Another powerful image in the poem is the image of the rocks and stones that David uses as weapons. Hecht describes these stones in vivid detail, showing how they are "flawed and jagged," yet also possessed of a "beauty and hardness." These stones become a powerful symbol of David's strength and courage, as well as a reminder of the fragility of human life.


In conclusion, Saul and David is a truly remarkable poem, a masterful work of poetic narration that captures the essence of the biblical story it retells. With its vivid imagery, rich symbolism, and elegant language, the poem is a testament to Hecht's skill as a poet and his deep understanding of the human condition. Whether read as a meditation on power, betrayal, and loyalty, or as a celebration of the beauty and wonder of the natural world, Saul and David is a work of enduring value and meaning.

Editor 2 Analysis and Explanation

Saul and David: A Masterpiece of Poetry

Anthony Hecht's Saul and David is a classic poem that has stood the test of time. It is a masterpiece of poetry that explores the complex relationship between two biblical figures, King Saul and David. The poem is a powerful commentary on the nature of power, jealousy, and betrayal. In this article, we will explore the themes, structure, and language of this remarkable work of art.


The central theme of Saul and David is the struggle for power. The poem depicts the rivalry between Saul, the first king of Israel, and David, the young shepherd who would eventually become his successor. Saul is consumed by jealousy and paranoia, fearing that David will take his throne. He becomes increasingly erratic and violent, eventually turning on David and trying to kill him. David, on the other hand, is portrayed as a humble and virtuous man who is loyal to Saul despite the king's hostility towards him.

Another important theme in the poem is the nature of leadership. Saul is depicted as a flawed and insecure leader who is unable to control his own emotions. He is driven by his own ego and fears, and his decisions are often irrational and destructive. David, on the other hand, is portrayed as a wise and compassionate leader who is able to inspire loyalty and devotion in his followers.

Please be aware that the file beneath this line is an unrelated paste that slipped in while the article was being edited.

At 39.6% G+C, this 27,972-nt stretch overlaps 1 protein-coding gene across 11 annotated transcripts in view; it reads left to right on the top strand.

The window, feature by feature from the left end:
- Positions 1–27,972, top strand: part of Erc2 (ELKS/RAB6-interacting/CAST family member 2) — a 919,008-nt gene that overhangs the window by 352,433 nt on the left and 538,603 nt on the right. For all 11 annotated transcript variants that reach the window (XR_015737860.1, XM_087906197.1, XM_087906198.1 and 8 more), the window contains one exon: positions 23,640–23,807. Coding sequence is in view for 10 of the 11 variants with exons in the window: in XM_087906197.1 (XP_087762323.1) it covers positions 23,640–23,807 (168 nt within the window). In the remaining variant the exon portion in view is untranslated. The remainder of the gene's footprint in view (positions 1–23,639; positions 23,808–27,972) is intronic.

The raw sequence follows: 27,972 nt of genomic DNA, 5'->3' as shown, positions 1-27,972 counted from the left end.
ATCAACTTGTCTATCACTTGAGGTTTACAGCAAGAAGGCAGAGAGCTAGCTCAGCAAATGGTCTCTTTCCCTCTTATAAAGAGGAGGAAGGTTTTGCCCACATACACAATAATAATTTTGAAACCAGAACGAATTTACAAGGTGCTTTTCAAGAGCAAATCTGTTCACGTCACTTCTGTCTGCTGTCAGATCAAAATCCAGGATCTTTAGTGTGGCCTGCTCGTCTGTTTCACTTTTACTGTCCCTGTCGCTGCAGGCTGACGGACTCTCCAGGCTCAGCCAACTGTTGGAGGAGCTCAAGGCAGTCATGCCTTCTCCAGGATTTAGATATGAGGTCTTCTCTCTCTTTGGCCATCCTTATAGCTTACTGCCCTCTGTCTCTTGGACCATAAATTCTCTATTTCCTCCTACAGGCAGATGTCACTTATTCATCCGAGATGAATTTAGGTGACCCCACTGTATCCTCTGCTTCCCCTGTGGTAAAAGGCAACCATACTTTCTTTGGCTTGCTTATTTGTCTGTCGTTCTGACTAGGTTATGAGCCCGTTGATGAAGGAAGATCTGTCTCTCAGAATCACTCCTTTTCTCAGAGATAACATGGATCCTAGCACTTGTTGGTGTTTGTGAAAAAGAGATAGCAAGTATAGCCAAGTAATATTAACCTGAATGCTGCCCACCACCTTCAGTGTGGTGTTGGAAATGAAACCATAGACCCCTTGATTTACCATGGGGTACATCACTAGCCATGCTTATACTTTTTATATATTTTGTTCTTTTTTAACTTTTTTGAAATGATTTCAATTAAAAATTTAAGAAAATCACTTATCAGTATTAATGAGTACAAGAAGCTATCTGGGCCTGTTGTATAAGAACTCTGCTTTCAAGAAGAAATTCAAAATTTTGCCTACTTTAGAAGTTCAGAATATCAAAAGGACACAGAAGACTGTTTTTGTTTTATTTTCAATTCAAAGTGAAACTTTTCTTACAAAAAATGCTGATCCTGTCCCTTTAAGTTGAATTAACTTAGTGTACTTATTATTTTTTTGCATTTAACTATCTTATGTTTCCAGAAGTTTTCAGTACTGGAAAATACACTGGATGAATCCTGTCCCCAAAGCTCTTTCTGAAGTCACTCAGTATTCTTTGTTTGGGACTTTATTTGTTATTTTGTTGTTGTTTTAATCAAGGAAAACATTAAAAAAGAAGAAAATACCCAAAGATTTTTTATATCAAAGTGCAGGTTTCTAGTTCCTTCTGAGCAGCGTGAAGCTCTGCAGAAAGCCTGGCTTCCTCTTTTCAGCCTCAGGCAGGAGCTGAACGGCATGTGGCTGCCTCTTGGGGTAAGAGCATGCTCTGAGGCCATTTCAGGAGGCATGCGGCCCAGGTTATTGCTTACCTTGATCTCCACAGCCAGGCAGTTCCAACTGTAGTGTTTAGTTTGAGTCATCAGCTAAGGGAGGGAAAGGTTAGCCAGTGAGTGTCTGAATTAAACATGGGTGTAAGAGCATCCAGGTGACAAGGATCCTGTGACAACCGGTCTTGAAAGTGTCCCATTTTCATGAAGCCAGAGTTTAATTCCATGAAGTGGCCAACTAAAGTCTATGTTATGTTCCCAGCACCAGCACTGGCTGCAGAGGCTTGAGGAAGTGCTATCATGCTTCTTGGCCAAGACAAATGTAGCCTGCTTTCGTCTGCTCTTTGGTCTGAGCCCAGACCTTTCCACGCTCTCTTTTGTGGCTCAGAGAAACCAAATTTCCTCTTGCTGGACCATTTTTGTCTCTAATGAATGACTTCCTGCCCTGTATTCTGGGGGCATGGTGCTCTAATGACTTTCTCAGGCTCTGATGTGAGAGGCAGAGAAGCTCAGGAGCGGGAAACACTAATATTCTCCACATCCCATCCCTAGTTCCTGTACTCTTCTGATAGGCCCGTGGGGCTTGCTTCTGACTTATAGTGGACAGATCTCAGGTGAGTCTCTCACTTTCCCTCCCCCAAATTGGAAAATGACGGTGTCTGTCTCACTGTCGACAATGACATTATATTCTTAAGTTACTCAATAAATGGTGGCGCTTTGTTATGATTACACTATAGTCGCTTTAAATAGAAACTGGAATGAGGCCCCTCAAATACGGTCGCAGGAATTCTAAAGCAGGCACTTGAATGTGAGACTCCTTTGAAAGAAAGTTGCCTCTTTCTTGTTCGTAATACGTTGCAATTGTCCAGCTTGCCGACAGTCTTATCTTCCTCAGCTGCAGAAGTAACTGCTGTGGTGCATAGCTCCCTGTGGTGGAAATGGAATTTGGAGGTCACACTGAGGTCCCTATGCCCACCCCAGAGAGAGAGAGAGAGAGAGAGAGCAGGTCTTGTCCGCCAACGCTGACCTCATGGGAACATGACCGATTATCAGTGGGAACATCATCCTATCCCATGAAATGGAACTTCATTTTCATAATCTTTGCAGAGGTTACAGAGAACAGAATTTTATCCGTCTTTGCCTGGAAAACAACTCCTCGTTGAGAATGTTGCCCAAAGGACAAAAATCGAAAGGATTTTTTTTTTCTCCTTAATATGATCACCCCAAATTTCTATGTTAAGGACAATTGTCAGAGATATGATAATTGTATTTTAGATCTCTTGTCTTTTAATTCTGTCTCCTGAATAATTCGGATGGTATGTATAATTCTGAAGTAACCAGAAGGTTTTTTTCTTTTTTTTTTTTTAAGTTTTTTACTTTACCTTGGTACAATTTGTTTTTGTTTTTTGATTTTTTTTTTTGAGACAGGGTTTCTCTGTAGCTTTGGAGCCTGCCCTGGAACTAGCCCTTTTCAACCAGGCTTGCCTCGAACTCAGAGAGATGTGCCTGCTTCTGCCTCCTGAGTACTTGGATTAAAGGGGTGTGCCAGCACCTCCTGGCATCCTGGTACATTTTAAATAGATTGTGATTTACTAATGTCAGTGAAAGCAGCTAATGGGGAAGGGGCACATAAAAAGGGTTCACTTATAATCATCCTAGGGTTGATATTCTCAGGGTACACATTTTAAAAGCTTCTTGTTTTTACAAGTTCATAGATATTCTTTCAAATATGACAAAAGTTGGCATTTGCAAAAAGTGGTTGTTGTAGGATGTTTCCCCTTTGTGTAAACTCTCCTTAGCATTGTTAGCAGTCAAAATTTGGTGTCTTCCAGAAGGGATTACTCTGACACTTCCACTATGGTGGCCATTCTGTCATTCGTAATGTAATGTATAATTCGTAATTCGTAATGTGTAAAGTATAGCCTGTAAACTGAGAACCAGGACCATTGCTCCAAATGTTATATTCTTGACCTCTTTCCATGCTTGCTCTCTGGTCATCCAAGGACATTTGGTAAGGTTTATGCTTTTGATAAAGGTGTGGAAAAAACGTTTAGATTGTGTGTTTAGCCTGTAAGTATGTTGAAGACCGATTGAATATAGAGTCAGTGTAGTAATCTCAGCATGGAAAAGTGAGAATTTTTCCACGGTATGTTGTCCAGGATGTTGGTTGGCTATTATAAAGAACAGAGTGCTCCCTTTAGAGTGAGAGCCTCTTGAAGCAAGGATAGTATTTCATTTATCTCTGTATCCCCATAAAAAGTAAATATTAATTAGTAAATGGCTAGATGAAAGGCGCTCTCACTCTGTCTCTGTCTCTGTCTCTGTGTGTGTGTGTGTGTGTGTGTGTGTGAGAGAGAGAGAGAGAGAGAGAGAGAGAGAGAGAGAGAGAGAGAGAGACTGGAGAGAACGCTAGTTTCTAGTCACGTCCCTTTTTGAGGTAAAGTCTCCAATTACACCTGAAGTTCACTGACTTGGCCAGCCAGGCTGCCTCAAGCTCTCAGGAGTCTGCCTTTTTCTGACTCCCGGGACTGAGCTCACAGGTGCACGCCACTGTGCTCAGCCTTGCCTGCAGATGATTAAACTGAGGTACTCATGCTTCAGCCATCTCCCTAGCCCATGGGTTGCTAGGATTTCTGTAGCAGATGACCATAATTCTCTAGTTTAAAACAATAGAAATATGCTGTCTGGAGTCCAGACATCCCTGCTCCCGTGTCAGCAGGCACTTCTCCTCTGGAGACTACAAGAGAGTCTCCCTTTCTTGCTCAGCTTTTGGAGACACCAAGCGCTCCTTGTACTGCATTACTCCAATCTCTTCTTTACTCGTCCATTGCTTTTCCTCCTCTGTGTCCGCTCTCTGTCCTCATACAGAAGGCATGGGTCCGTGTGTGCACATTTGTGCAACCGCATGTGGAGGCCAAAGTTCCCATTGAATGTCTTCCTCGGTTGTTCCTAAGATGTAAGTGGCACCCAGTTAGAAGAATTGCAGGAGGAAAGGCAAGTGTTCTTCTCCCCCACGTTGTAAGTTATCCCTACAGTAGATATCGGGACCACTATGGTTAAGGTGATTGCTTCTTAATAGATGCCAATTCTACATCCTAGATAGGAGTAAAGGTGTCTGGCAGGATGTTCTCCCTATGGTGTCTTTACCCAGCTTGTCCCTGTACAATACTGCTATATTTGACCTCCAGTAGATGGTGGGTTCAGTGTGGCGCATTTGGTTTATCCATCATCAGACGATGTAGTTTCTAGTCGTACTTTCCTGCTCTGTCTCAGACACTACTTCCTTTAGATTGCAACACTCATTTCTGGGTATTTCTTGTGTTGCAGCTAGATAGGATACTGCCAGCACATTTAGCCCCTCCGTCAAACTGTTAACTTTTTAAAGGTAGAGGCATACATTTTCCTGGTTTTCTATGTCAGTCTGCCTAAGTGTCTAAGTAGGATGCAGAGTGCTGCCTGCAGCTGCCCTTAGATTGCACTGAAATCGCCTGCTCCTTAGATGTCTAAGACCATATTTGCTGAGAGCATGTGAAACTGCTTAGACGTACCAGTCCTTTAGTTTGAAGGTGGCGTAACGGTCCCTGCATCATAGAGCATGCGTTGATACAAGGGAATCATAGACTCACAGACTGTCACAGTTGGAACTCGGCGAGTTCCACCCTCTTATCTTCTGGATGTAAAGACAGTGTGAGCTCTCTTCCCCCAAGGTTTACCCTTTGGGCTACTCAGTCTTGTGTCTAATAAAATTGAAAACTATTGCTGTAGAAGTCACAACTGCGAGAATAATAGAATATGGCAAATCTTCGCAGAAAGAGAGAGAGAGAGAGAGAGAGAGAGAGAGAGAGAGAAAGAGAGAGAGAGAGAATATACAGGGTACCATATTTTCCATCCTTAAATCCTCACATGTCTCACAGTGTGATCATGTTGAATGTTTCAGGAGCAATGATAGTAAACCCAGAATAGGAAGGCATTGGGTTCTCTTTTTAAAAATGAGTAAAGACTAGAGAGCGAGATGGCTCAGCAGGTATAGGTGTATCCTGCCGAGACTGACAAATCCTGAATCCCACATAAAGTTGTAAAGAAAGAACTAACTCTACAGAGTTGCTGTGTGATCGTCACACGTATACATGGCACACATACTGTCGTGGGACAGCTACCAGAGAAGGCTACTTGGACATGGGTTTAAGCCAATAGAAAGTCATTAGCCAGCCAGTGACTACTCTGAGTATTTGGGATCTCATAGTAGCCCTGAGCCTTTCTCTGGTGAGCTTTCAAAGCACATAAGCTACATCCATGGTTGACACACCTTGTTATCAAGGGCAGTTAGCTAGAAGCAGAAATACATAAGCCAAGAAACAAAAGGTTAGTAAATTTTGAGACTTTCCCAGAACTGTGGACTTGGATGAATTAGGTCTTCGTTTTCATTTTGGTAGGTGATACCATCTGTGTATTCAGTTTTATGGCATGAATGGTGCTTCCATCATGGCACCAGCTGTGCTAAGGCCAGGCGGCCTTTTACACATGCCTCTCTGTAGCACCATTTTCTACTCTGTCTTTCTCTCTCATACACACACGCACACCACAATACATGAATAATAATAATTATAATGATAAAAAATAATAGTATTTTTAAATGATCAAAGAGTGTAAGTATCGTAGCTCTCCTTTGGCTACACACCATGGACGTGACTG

The structure of Saul and David is complex and multi-layered. The poem is divided into six sections, each of which explores a different aspect of the relationship between Saul and David. The first section sets the scene, describing the setting and introducing the two main characters. The second section focuses on Saul's jealousy and paranoia, while the third section explores David's loyalty and humility.

The fourth section is the turning point of the poem, where Saul's jealousy turns to violence and he tries to kill David. The fifth section depicts David's flight from Saul and his eventual rise to power. The final section is a reflection on the nature of power and leadership, and the legacy of Saul and David.


The language of Saul and David is rich and evocative, with vivid imagery and powerful metaphors. Hecht uses a variety of poetic techniques, including alliteration, repetition, and rhyme, to create a sense of rhythm and musicality in the poem.

One of the most striking features of the poem is its use of biblical language and imagery. Hecht draws heavily on the language and themes of the Old Testament, using biblical references to create a sense of timelessness and universality. The poem is filled with references to God, angels, and prophets, creating a sense of grandeur and majesty.


In conclusion, Saul and David is a remarkable work of poetry that explores the complex themes of power, jealousy, and betrayal. Hecht's use of language and imagery is masterful, creating a sense of timelessness and universality that resonates with readers today. The poem is a powerful commentary on the nature of leadership and the legacy of those who wield power. It is a testament to the enduring power of poetry to capture the human experience and to inspire us to reflect on our own lives and the world around us.

Editor Recommended Sites

Tech Deals: Deals on laptops, computers, apple, tablets, smart watches
Startup News: Valuation and acquisitions of the most popular startups
Learn AWS / Terraform CDK: Learn Terraform CDK, Pulumi, AWS CDK
LLM training course: Find the best guides, tutorials and courses on LLM fine tuning for the cloud, on-prem
Data Visualization: Visualization using python seaborn and more

Recommended Similar Analysis

Enter a Dragoon by Thomas Hardy analysis
The Convergence Of The Twain by Thomas Hardy analysis
Epitaphs by Anne Bradstreet analysis
Ode On The Death Of A Favourite Cat Drowned In A Tub Of Goldfishes by Thomas Gray analysis
A Dream by William Blake analysis
It dropped so low in my regard by Emily Dickinson analysis
Vergissmeinnicht by Keith Douglas analysis
If you were coming in the Fall by Emily Dickinson analysis
Minstrel Man by Langston Hughes analysis
Quiet Girl by Langston Hughes analysis